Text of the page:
With inventory levels at historic lows across the country, it would be really easy for real estate agents to blame their lack of seller leads on the listings shortage.
This spring, Inman is obsessing over helping you to tune-up your listings business, with actionable insights, the best advice from top agents and hundreds of helpful stories. This is part three of a five-part editorial series on improving your listings game (and general success in real estate) this season. Stay tuned for more to be published throughout this week, and view the rest of our “Spring Cleaning” stories here.
But market conditions are only part of the equation. Heightened competition over a limited number of homes for sale presents an opportunity to revisit your value proposition, brush off the dust and evaluate whether your services are deserving of a client’s business today — and how they can be improved.
And while technology isn’t going to replace real estate agents collectively anytime soon, automation and artificial intelligence are poised to create winners and losers in the industry, according to an expert panel hosted by the California Association of Realtors, and agents will have to determine which side of that evolution they’ll be on.
Generally speaking, the listing agent offering needs a major upgrade, especially if you’re one of those real estate professionals who still has a seller handout that lists a bunch of icons — Zillow, Trulia, realtor.com — to show to prospects how you will distribute their listing information across the internet, according to Joe Rand of Better Homes and Gardens Rand Realty, speaking at Inman Connect San Francisco last year. Digital marketing is no longer innovative. It’s table stakes.
“Any schmuck with a brokerage can basically get onto all these sites,” Rand said in a panel at the conference. “It’s not a differentiator. We can’t talk about distribution as a marketing strategy.”
Buffalo-based broker David Weitzel believes bringing new advances in proptech in-house can be a great way to separate yourself from the competition. Tools like drones, high-resolution photos and virtual tours can then be provided to all clients, regardless of price point, said Weitzel.
White glove service: Be the expert
For Gary Gold of Hilton and Hyland in Los Angeles, the most critical service to a client is being an expert.
“You can’t just acquire these things off the shelf and then provide them and think that’s of any value whatsoever,” Gold said in an interview with Inman. “You need to be an expert on what you’re advising people on.”
For instance, Gold works with property stagers on how best to present a home. He covers every little nook and cranny: from how the driveway should look, to how the home is landscaped to overstuffed closets. He explained that stagers do a great job, but he’s an expert in the nuances of specific neighborhoods in Los Angeles, his hometown, as well as what buyers in the area are looking for.
“Any broker can say ‘you gotta stage your house,’” Gold explained. “I work hand-in-hand with the stagers. They don’t necessarily know who you are targeting and all the nuances of that.”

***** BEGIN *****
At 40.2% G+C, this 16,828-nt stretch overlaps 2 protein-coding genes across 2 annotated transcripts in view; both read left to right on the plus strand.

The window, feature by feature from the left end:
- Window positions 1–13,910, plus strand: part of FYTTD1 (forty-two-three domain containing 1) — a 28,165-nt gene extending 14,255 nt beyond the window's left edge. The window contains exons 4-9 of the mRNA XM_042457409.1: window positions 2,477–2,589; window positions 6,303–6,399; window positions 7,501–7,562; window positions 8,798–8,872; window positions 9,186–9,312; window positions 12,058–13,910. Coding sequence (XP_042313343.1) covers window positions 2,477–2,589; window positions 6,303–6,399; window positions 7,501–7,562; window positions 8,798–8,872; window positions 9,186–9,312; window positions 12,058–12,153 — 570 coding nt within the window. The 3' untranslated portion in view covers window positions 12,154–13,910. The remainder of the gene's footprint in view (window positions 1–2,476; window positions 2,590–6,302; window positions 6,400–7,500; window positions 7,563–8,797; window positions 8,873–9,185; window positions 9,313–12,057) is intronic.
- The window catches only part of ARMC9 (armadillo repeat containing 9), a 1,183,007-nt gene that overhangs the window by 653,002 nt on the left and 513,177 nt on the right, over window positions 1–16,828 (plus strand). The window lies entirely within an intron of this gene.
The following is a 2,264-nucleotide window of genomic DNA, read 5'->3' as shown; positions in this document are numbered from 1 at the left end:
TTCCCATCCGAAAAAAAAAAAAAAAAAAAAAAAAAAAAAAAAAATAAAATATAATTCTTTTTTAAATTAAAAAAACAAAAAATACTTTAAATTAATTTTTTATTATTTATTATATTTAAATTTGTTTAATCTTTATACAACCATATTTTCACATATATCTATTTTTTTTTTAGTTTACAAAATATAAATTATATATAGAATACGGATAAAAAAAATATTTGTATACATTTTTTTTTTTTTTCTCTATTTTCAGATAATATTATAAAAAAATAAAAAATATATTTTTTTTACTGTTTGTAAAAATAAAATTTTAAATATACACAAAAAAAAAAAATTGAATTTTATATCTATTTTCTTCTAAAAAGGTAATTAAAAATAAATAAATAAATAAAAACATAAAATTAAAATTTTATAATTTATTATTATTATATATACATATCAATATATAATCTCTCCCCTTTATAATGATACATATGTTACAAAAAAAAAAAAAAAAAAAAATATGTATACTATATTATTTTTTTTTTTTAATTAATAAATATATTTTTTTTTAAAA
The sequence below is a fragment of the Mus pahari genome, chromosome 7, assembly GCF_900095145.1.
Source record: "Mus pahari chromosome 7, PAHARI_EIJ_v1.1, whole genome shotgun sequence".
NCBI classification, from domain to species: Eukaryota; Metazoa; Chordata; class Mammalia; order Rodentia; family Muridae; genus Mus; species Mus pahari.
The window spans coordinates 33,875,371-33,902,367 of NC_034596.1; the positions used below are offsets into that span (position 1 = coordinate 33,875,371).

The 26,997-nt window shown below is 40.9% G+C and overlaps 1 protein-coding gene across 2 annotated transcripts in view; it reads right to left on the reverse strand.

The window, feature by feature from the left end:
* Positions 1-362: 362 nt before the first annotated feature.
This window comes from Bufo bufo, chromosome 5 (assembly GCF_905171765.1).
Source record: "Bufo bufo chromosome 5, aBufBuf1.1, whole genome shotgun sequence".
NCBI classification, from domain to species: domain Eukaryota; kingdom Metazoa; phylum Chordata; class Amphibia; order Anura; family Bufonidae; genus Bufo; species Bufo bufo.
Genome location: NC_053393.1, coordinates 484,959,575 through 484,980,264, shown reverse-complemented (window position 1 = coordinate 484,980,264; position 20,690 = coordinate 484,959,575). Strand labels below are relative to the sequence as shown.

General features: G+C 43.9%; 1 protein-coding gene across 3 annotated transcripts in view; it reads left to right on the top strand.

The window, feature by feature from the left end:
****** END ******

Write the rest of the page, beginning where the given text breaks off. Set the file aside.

Gold also provides clients with general tax and legal advice but emphasizes it’s important to never give final guidance on these matters.
“I know a lot about tax implications as it relates to a residential property and the legal ramifications of contracts in terms of residential property,” he said.
Just be there: How to go above and beyond
Texas agent Crystal Elder works with a lot of new construction buyers, which means there’s still much work to be done after the contract is signed.
“I attend their design preview meetings, the design selection meetings and every single sheetrock/framing/walk-through inspection during construction,” Elder told Inman. “The builders are always surprised by this and tell me that most agents don’t attend anything past contract execution date. My clients appreciate the service, and I’m able to help them with design choices and upgrades that will improve the resale value.”
Kristine Cuddy, a North Carolina agent, has developed a series of videos to help walk buyers through the process once the contract has been signed. Especially with new construction, it can be a long and often lonely process for buyers, so Cuddy’s videos keep them informed at every turn, while also setting proper expectations. She first created the videos for new construction but now applies that same technique to resale buyers and new listings.
“I’m just repeating the same things over and over again, and they get to see my face,” Cuddy said. “They love it.”
Ask for feedback
Kathleen Kuhn, president of HouseMaster Home Inspections, said it’s important to create and send a follow-up survey. She also believes in scheduling in-person follow-ups with select clients, which can reveal a lot more than a survey as well as give you a chance to ask for referrals.
“Choose a handful of customers, and invite them for coffee or lunch to do a review in person,” she said in an article for Inman. “You will likely pick up on body language and verbal cues you might not in a written survey.”
Always make it right
It seems obvious, but it’s important to remember customer service is in the eye of the customer, Teresa Boardman, a Minneapolis-based broker wrote in a piece for Inman in February. She believes it’s better to keep relationships healthy and always look for ways to improve communication.
“Let’s put the service back into ‘customer service’ by listening and actually having empathy for our clients and their problems,” Boardman wrote.
“My company is small, and I suppose that makes things easier,” she added. “I think people who have a complaint should be listened to and understood. In the past, I have refunded money because a client felt wronged. I always want to make it right if I can.”